The fungal pathogens Aspergillus fumigatus and Candida albicans are major health threats for immune-compromised patients. Normally, macrophages and neutrophil granulocytes phagocytose inhaled Aspergillus conidia in the two-dimensional (2-D) environment of the alveolar lumen or Candida growing in tissue microabscesses, which are composed of a three-dimensional (3-D) extracellular matrix. However, neither the cellular dynamics, the per-cell efficiency, the outcome of this interaction, nor the environmental impact on this process are known. Live imaging shows that the interaction of phagocytes with Aspergillus or Candida in 2-D liquid cultures or 3-D collagen environments is a dynamic process that includes phagocytosis, dragging, or the mere touching of fungal elements. Neutrophils and alveolar macrophages efficiently phagocytosed or dragged Aspergillus conidia in 2-D, while in 3-D their function was severely impaired. The reverse was found for phagocytosis of Candida. The phagocytosis rate was very low in 2-D, while in 3-D most neutrophils internalized multiple yeasts. In competitive assays, neutrophils primarily incorporated Aspergillus conidia in 2-D and Candida yeasts in 3-D despite frequent touching of the other pathogen. Thus, phagocytes show activity best in the environment where a pathogen is naturally encountered. This could explain why “delocalized” Aspergillus infections such as hematogeneous spread are almost uncontrollable diseases, even in immunocompetent individuals.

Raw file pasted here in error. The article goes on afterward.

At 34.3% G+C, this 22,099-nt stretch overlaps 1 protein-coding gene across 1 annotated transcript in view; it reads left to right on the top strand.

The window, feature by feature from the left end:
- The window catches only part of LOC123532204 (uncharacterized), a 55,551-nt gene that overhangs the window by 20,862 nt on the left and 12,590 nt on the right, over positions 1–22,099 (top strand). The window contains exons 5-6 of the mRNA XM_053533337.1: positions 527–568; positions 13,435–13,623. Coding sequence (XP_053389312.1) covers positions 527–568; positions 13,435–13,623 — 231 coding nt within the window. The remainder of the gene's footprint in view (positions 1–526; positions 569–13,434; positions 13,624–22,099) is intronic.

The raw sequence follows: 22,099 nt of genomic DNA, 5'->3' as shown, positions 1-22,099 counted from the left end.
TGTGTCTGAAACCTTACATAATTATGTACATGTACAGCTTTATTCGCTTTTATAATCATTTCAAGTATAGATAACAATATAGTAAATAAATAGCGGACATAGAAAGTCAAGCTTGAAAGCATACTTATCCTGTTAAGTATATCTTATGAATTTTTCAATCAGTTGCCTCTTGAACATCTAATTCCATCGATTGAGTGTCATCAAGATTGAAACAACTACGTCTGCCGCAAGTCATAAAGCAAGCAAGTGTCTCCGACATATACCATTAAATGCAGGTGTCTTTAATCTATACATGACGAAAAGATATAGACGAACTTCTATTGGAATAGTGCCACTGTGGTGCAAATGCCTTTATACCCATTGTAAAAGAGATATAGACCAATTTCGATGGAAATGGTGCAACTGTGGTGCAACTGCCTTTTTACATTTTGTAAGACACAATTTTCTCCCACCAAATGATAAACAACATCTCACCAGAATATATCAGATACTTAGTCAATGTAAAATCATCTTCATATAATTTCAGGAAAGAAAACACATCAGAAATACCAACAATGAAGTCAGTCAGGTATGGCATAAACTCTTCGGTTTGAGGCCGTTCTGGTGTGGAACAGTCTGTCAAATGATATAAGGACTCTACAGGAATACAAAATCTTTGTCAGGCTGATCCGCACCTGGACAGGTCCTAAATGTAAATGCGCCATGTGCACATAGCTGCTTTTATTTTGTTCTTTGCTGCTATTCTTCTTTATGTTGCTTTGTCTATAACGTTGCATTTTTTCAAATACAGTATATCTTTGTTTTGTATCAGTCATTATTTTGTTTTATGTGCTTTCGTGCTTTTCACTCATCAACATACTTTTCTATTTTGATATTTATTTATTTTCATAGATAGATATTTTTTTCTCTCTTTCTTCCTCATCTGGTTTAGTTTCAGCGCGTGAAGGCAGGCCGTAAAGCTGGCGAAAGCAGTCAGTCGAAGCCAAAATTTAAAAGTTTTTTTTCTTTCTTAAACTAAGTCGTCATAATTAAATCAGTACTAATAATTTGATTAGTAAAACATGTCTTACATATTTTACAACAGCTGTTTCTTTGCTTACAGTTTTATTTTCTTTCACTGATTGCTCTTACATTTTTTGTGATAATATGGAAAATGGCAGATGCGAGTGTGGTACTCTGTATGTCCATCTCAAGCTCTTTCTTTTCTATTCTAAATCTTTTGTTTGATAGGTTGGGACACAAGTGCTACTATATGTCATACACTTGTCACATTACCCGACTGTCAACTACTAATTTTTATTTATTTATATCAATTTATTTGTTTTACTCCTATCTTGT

Author Summary